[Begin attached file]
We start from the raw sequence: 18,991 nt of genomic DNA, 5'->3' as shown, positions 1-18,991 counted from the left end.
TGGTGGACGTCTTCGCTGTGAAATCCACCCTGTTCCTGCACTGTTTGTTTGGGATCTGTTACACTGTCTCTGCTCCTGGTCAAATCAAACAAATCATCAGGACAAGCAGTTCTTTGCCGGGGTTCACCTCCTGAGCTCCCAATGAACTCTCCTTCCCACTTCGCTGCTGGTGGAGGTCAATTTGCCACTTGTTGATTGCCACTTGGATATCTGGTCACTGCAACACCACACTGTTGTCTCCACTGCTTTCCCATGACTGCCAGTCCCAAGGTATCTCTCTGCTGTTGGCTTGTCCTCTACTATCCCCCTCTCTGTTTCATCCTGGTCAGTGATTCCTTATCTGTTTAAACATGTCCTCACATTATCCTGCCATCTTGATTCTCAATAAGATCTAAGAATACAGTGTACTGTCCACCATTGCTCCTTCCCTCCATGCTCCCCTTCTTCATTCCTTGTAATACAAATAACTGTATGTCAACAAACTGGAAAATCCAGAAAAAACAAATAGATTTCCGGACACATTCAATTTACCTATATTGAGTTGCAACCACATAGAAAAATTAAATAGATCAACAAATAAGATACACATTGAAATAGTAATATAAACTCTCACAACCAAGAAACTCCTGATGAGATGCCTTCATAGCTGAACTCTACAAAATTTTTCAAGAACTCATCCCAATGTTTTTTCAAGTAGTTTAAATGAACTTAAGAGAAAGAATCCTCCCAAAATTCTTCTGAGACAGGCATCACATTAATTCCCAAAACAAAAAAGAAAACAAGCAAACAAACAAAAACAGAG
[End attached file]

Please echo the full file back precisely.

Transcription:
We start from the raw sequence: 18,991 nt of genomic DNA, 5'->3' as shown, positions 1-18,991 counted from the left end.
TGGTGGACGTCTTCGCTGTGAAATCCACCCTGTTCCTGCACTGTTTGTTTGGGATCTGTTACACTGTCTCTGCTCCTGGTCAAATCAAACAAATCATCAGGACAAGCAGTTCTTTGCCGGGGTTCACCTCCTGAGCTCCCAATGAACTCTCCTTCCCACTTCGCTGCTGGTGGAGGTCAATTTGCCACTTGTTGATTGCCACTTGGATATCTGGTCACTGCAACACCACACTGTTGTCTCCACTGCTTTCCCATGACTGCCAGTCCCAAGGTATCTCTCTGCTGTTGGCTTGTCCTCTACTATCCCCCTCTCTGTTTCATCCTGGTCAGTGATTCCTTATCTGTTTAAACATGTCCTCACATTATCCTGCCATCTTGATTCTCAATAAGATCTAAGAATACAGTGTACTGTCCACCATTGCTCCTTCCCTCCATGCTCCCCTTCTTCATTCCTTGTAATACAAATAACTGTATGTCAACAAACTGGAAAATCCAGAAAAAACAAATAGATTTCCGGACACATTCAATTTACCTATATTGAGTTGCAACCACATAGAAAAATTAAATAGATCAACAAATAAGATACACATTGAAATAGTAATATAAACTCTCACAACCAAGAAACTCCTGATGAGATGCCTTCATAGCTGAACTCTACAAAATTTTTCAAGAACTCATCCCAATGTTTTTTCAAGTAGTTTAAATGAACTTAAGAGAAAGAATCCTCCCAAAATTCTTCTGAGACAGGCATCACATTAATTCCCAAAACAAAAAAGAAAACAAGCAAACAAACAAAAACAGAG